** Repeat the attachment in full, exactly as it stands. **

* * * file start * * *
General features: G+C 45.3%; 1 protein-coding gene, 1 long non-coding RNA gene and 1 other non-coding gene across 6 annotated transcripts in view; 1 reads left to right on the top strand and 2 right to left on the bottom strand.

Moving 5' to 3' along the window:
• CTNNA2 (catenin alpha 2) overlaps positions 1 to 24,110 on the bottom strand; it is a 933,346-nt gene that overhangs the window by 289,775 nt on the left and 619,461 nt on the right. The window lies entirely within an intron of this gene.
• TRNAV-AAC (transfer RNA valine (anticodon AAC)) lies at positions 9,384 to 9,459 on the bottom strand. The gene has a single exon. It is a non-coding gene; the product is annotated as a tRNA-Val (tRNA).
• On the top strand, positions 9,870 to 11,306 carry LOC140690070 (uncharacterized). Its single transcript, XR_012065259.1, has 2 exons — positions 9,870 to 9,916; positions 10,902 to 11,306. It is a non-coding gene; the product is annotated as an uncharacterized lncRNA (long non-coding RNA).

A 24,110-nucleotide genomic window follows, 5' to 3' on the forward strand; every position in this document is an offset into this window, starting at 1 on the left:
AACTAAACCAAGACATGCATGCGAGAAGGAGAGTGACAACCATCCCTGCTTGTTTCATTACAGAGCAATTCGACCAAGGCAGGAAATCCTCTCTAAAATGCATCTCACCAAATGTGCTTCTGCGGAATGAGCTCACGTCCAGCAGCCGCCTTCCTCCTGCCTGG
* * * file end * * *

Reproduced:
General features: G+C 45.3%; 1 protein-coding gene, 1 long non-coding RNA gene and 1 other non-coding gene across 6 annotated transcripts in view; 1 reads left to right on the top strand and 2 right to left on the bottom strand.

Moving 5' to 3' along the window:
• CTNNA2 (catenin alpha 2) overlaps positions 1 to 24,110 on the bottom strand; it is a 933,346-nt gene that overhangs the window by 289,775 nt on the left and 619,461 nt on the right. The window lies entirely within an intron of this gene.
• TRNAV-AAC (transfer RNA valine (anticodon AAC)) lies at positions 9,384 to 9,459 on the bottom strand. The gene has a single exon. It is a non-coding gene; the product is annotated as a tRNA-Val (tRNA).
• On the top strand, positions 9,870 to 11,306 carry LOC140690070 (uncharacterized). Its single transcript, XR_012065259.1, has 2 exons — positions 9,870 to 9,916; positions 10,902 to 11,306. It is a non-coding gene; the product is annotated as an uncharacterized lncRNA (long non-coding RNA).

A 24,110-nucleotide genomic window follows, 5' to 3' on the forward strand; every position in this document is an offset into this window, starting at 1 on the left:
AACTAAACCAAGACATGCATGCGAGAAGGAGAGTGACAACCATCCCTGCTTGTTTCATTACAGAGCAATTCGACCAAGGCAGGAAATCCTCTCTAAAATGCATCTCACCAAATGTGCTTCTGCGGAATGAGCTCACGTCCAGCAGCCGCCTTCCTCCTGCCTGG